The master plan for Changde — a fast-growing city in China’s Hunan Province — is a new district that will accommodate 600,000 people in 5 square miles (13 square kilometers). Currently, the project site is sparsely developed farmland bordered by high-density superblocks. At the center of the site is a highly polluted lake that is prone to flooding. The principal design re-plans the lake as a “central water park” for the entire city. To help clean the lake, water filtering infrastructures, or “Eco-Boulevards” pre-treat storm water runoff. “Water is an amenity for a city not a burden,” one juror said. “Treating this body of water as an amenity makes this design generative; it creates an asset.”
A fine-grained urban grid accommodates a mix of transportation options within and between eight new sub-districts. Compared to contemporary, car-centric urban grids in China that encircle gated superblocks, the geometry of this compact grid allows for a highly efficient bus transit system, reducing energy use and pollution.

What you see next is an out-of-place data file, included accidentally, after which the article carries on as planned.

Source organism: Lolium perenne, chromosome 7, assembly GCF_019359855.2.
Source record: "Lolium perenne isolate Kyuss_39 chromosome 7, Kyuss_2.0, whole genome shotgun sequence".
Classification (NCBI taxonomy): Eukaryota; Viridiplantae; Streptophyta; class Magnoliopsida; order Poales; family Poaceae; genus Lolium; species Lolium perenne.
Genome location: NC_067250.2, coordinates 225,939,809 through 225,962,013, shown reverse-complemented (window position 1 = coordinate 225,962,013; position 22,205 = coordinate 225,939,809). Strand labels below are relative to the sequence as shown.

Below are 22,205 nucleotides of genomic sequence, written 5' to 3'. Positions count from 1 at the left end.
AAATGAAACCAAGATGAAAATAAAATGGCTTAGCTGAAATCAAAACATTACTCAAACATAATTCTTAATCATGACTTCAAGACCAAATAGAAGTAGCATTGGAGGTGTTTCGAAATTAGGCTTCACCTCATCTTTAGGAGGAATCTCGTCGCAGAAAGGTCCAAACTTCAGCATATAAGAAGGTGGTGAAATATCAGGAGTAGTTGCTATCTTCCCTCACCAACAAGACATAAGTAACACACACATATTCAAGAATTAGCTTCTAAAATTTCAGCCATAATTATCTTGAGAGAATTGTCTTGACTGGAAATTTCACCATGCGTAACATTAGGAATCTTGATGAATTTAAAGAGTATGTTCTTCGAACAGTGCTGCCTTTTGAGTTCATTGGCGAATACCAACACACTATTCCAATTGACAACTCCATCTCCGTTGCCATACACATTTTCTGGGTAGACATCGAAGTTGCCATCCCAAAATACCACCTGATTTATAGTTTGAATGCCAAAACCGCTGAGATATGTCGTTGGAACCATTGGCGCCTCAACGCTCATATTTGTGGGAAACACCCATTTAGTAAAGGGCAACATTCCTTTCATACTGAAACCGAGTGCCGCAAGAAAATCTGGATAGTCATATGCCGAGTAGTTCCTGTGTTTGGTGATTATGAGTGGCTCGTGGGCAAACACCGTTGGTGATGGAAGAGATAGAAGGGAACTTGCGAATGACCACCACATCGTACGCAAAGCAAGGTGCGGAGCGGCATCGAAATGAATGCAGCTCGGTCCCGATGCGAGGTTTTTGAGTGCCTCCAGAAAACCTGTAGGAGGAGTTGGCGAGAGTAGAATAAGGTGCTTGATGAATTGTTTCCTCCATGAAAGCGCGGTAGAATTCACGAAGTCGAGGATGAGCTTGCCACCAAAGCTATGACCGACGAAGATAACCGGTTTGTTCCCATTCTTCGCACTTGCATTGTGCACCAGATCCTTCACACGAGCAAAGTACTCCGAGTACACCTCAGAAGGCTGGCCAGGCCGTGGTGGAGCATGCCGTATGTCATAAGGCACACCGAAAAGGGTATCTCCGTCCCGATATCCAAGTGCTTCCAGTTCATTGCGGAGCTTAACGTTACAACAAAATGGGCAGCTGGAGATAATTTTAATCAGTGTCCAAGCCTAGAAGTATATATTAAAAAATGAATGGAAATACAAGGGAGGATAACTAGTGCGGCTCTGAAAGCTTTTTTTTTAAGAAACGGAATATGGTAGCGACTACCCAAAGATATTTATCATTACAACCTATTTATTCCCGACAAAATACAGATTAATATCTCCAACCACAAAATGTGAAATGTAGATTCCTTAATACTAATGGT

In the lake, a group of new islands are planned. The “Central Business District Island” contains the most prominent new commercial buildings, and a chain of “Cultural Islands” contains new civic venues and gardens. The islands filter lake water and naturally enhance biodiversity and the living environment. “The plan really helps define how one lives and interacts with a city,” one juror said. “It possesses thought and history.”
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